The one really essential thing to know about malpractice...

The Christian Science Monitor

The one really essential thing to know about malpractice is that there is no such thing. The one essential thing to know about a malpractitioner is that there is no such person. It is not sufficient to say, as Betsey Prig said to Mrs. Gamp, on a famous occasion, of the impalpable Mrs. Harris, "I don't believe there's no such a person;" it is necessary to demonstrate it as a fixed scientific fact. The philosophic mind coming suddenly face to face with such deductions from axioms it has itself laid down, hesitates, recoils, and finally surrenders to the evidence of its senses. Matter, for instance, generations of philosophers have maintained to be unreal. Plato said so, Abelard said so, Berkeley said so, Sir Oliver Lodge says so. Now, if this is true, physical diseases are the result of mind, energy, or some other nonmaterial first cause. But when the philosopher feels sick, what happens? He accepts the evidence of his senses, which, on his own showing, are phenomenal and not noumenal, and with unblushing illogicality proceeds to doctor mind with matter, cause with effect. It was so that Berkeley exalted siris, the humblest drug in the pharmacopoeia, to the status of a universal panacea.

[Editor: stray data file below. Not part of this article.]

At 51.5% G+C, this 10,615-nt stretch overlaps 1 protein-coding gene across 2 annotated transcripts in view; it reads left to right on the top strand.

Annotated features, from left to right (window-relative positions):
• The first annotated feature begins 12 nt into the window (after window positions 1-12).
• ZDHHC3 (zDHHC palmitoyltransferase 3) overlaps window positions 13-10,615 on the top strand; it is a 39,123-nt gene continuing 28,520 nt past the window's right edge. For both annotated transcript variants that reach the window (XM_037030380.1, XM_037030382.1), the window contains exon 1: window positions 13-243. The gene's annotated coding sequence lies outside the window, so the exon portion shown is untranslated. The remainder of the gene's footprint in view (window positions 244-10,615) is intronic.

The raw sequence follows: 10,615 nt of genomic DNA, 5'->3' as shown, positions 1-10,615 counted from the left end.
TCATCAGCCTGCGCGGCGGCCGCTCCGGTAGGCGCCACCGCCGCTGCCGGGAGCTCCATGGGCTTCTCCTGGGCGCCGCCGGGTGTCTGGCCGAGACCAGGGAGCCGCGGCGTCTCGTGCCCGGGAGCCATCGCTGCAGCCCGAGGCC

Mrs. Eddy differed from the philosophers,—it might more fairly be said from the soi-disant philosophers, for she was really the first true philosopher since the first century of the Christian era,—inasmuch as she went boldly, step by step, from her axioms to their logical and inevitable conclusions. "That," Jesus had said, "which is born of the flesh is flesh; and that which is born of the Spirit is spirit." Just nineteen hundred years later Mrs. Eddy wrote, on page 9 of "Unity of Good": "What is the cardinal point of the difference in my metaphysical system? This: that by knowing the unreality of disease, sin, and death, you demonstrate the allness of God," of Spirit. Again, that which is born of the flesh is mortal, perishing, unreal; and that which is born of the Spirit is spiritual, real, and eternal.

September 15, 1917

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